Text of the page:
From California to Washington D.C. legislators continue to confirm Abraham Kaplan’s famous insight that if you, “give a small boy a hammer, he will find that everything he encounters needs pounding.” In the case of our legislators, that hammer is price controls; and, what needs pounding is the price of drugs.
If implemented, price controls will worsen our health care system’s underlying problems.
To start, price controls are irrelevant for most patients. Nearly 90 percent of all drugs dispensed are generic medicines. Not only are generics significantly cheaper in the U.S., the prevalence of cheap generics helps explain why total pharmaceutical spending as a percentage of total health care spending is lower in the U.S. (12.2 percent) compared to the average OECD country (16.9 percent).
Price controls will harm patients who benefit from patented medicines, however. To see why, imagine the consequences if the government capped the salary of doctors at the U.S. median income level. Surely many doctors would cease practicing, causing a doctor shortage to arise. Over time, this doctor shortage would worsen as more young people would be discouraged from entering the field. Ultimately, the quality of health care would decline, and total costs would increase as untreated minor afflictions would become more expensive ailments.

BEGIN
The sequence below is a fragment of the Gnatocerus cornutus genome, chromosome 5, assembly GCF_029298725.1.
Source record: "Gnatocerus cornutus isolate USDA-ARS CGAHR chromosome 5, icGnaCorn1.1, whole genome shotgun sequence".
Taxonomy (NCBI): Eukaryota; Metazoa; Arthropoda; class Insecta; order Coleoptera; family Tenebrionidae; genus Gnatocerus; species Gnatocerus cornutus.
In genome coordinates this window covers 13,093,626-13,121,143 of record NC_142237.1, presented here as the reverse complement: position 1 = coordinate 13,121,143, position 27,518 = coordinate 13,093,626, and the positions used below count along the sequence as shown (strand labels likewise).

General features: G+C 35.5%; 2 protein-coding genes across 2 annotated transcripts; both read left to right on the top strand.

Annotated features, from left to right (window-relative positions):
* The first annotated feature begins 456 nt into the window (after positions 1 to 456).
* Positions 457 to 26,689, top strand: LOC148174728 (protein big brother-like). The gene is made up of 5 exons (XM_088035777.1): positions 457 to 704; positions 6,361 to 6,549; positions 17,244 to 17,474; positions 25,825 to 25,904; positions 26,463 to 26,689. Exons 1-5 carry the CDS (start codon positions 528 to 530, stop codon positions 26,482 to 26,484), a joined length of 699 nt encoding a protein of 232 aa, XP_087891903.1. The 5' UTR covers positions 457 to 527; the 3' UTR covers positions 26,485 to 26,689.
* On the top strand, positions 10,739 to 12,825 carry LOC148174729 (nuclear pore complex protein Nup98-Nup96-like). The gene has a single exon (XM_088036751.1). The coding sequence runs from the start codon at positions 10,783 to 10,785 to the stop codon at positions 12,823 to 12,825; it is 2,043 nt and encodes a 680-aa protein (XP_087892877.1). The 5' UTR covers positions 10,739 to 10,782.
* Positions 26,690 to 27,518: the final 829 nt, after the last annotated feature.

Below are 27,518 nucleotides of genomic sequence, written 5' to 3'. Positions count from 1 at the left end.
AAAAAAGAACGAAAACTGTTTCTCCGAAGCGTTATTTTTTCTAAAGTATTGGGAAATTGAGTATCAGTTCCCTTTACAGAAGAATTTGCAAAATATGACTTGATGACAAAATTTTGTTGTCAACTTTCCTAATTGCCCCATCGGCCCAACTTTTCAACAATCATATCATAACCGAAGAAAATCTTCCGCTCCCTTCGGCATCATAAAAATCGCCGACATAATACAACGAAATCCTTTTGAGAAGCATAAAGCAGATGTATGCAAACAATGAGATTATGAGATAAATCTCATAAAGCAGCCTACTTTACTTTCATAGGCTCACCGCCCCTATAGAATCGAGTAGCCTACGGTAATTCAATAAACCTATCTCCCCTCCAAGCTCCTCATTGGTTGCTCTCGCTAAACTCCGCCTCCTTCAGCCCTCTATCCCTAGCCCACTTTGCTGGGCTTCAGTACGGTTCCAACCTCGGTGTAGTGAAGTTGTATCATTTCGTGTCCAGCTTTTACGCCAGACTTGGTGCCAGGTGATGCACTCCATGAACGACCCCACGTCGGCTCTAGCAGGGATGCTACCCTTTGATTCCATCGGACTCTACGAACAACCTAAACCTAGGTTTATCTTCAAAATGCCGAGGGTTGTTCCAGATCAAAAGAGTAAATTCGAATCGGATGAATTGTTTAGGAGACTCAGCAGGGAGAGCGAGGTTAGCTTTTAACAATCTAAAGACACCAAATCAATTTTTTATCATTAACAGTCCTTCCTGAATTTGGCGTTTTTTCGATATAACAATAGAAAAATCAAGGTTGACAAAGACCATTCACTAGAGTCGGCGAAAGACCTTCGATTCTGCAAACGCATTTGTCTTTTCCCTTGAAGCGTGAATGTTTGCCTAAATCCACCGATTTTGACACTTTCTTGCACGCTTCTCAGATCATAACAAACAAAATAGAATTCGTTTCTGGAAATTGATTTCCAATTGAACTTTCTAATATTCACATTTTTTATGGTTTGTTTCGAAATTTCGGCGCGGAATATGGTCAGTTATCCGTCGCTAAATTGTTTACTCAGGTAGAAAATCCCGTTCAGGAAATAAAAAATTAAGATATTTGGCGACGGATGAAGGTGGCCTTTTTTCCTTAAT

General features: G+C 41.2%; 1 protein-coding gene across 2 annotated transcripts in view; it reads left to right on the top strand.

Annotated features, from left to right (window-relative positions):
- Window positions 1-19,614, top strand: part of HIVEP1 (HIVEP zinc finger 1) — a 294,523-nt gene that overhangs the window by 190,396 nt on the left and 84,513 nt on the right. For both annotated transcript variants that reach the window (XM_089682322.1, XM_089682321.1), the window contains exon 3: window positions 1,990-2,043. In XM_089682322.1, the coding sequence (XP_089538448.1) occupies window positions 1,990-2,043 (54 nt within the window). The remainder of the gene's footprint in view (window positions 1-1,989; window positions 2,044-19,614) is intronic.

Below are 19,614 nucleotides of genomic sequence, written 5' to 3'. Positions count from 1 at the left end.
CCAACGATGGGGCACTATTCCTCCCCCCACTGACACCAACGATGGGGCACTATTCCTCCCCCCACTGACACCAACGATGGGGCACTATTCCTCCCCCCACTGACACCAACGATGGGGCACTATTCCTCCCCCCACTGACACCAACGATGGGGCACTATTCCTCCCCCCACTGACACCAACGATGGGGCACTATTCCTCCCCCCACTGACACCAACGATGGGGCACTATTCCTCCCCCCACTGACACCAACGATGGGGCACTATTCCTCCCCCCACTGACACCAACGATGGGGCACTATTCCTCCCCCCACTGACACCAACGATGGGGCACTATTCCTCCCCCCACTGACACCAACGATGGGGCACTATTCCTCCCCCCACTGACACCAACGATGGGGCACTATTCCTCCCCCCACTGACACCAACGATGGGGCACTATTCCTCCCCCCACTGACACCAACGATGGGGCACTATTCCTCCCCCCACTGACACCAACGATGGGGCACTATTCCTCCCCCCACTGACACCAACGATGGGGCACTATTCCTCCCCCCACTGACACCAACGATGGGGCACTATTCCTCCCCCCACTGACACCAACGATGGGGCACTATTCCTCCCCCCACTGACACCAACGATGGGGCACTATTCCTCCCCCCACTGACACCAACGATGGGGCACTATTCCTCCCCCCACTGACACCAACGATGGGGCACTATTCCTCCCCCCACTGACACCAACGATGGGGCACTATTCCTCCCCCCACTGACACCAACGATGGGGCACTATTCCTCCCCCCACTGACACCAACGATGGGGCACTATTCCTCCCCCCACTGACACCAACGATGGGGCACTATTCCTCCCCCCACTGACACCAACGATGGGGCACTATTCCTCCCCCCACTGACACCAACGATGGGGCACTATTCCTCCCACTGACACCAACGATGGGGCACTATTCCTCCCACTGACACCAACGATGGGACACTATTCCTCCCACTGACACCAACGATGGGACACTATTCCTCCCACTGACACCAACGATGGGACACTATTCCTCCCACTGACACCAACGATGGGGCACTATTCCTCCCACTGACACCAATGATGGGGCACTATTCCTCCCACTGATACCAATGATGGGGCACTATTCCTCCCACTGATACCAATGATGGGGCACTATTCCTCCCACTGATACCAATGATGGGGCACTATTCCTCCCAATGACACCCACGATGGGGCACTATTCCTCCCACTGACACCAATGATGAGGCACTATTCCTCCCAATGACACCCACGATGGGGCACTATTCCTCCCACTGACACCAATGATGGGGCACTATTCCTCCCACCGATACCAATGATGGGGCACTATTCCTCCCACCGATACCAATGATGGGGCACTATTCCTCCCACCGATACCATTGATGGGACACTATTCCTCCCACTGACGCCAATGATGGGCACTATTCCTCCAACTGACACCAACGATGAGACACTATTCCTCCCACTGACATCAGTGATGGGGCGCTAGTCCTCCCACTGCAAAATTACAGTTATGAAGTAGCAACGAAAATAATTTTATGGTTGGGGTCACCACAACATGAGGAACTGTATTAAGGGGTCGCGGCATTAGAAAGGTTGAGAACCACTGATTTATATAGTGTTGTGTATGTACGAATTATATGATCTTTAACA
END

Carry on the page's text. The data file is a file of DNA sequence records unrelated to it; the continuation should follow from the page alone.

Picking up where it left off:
This same logic holds for the pharmaceutical market. With price controls, many innovators would conclude that the long, risky, and expensive ($2.6 billion per successful drug) R&D process would not be worth it. The amount of pharmaceutical innovation, which has been essential to improving the quality of health care delivered in the U.S., would decline.
Price control advocates also misunderstand the complex drug pricing process. As I argued previously, Pharmacy Benefit Managers (PBMs) create many distortions. Perhaps most importantly, PBMs are driving list prices for drugs ever higher (9.2 percent in 2016) even though the actual transaction prices are growing more moderately (3.5 percent in 2016). Price control advocates erroneously focus on the invoice price trends misunderstanding the market’s dynamics.
Ill-advised policies rarely lead to good outcomes. Instead of imposing the seemingly convenient policy of price controls, legislators should focus on the hard work of systemic health care reforms that empower patients and encourage a more innovative health care sector.
Wayne Winegarden, Ph.D. is a Sr. Fellow in Business and Economics at the Pacific Research Institute. This Blog is based on a longer editorial, which can be found here.